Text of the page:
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APPENDIX

B

Depicting Changes in Reading Scores—An Example of a Usability Evaluation

To illustrate how the usability evaluation might work, we will focus on the redesign of a single data display from the report NAEP 1994 Reading: A First Look Report (Williams, Reese, Campbell, Mazzeo, & Phillips, 1995). This report is designed for a broad audience of policy makers, educators, and the press. Wainer and colleagues (1997a, 1999) redesigned several displays from the report in accord with specific usability standards described in Visual Revelations (Wainer, 1997b). These revisions were evaluated through formal usability trials in which preference and comprehension measures were taken (Wainer et al., 1999). We discuss the design modifications that resulted in one of Wainer's more successful redesigns and then illustrate how the processes shown in Box 6-1 (see Chapter 6) might be applied to make the illustration still more usable and accessible.

The original display appears in Figure B-1 and shows test scores as a function of administration date (1992 and 1994), grade (fourth, eighth, or twelfth), and geographic region (Central, Northeast, Southeast, and West). The format chosen is a perspective-view bar graph with region represented along the horizontal axis and grade represented in depth (z-axis). Scores for both years are shown, side by side, for each grade within each region. Numerical data values are placed above the tops of the individual bars. In his revision, Wainer selected a two-dimensional line-graph for these data, and he removed the raw numerical values from the display. Year of administration was represented on the horizontal axis and all other conditions were labeled by line grouping (grade) or by individual line (region) directly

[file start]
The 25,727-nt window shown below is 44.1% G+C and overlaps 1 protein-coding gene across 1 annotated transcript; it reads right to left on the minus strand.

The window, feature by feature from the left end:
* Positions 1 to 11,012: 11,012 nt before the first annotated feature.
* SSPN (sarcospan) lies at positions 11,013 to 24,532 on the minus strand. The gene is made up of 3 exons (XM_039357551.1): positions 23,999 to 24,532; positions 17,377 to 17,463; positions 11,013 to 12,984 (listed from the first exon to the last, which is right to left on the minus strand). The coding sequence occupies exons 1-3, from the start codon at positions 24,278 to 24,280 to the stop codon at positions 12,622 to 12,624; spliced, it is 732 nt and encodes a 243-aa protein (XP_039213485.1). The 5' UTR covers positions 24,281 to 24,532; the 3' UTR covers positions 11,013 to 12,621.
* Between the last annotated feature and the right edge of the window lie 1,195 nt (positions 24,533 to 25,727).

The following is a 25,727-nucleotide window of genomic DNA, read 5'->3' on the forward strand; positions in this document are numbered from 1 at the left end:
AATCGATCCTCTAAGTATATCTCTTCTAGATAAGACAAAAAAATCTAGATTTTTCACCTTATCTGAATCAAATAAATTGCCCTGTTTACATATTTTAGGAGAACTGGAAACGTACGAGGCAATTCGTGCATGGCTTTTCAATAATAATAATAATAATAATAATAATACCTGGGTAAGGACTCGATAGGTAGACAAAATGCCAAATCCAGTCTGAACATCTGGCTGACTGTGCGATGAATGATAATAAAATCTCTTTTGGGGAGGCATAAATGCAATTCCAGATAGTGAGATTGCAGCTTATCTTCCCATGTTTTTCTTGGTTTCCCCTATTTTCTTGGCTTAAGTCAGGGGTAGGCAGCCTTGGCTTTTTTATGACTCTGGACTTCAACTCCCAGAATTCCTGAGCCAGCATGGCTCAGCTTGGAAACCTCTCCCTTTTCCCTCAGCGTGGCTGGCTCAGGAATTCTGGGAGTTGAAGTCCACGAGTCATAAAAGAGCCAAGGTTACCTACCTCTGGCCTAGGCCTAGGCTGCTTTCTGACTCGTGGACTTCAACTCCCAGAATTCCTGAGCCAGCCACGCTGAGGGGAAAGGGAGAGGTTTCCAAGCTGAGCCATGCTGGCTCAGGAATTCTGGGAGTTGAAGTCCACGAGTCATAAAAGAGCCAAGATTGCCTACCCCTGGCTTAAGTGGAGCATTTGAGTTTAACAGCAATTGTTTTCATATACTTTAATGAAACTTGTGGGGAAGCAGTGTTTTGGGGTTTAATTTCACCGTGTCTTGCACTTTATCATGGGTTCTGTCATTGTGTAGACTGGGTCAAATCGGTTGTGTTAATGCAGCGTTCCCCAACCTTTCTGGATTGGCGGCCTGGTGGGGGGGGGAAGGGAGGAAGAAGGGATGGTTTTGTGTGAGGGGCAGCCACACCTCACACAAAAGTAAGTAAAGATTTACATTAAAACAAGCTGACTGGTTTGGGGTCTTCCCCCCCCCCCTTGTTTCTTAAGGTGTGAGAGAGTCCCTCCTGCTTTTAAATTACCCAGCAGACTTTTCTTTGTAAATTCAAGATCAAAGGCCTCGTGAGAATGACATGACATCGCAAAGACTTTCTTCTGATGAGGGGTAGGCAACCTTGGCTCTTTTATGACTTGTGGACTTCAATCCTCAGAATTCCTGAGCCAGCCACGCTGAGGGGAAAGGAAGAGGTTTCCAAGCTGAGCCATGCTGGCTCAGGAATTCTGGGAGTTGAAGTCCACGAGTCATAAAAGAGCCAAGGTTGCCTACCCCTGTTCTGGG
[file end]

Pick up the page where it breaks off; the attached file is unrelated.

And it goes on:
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Page 125 APPENDIX B Depicting Changes in Reading Scores—An Example of a Usability Evaluation To illustrate how the usability evaluation might work, we will focus on the redesign of a single data display from the report NAEP 1994 Reading: A First Look Report (Williams, Reese, Campbell, Mazzeo, & Phillips, 1995). This report is designed for a broad audience of policy makers, educators, and the press. Wainer and colleagues (1997a, 1999) redesigned several displays from the report in accord with specific usability standards described in Visual Revelations (Wainer, 1997b). These revisions were evaluated through formal usability trials in which preference and comprehension measures were taken (Wainer et al., 1999). We discuss the design modifications that resulted in one of Wainer's more successful redesigns and then illustrate how the processes shown in Box 6-1 (see Chapter 6) might be applied to make the illustration still more usable and accessible. The original display appears in Figure B-1 and shows test scores as a function of administration date (1992 and 1994), grade (fourth, eighth, or twelfth), and geographic region (Central, Northeast, Southeast, and West). The format chosen is a perspective-view bar graph with region represented along the horizontal axis and grade represented in depth (z-axis). Scores for both years are shown, side by side, for each grade within each region. Numerical data values are placed above the tops of the individual bars. In his revision, Wainer selected a two-dimensional line-graph for these data, and he removed the raw numerical values from the display. Year of administration was represented on the horizontal axis and all other conditions were labeled by line grouping (grade) or by individual line (region) directly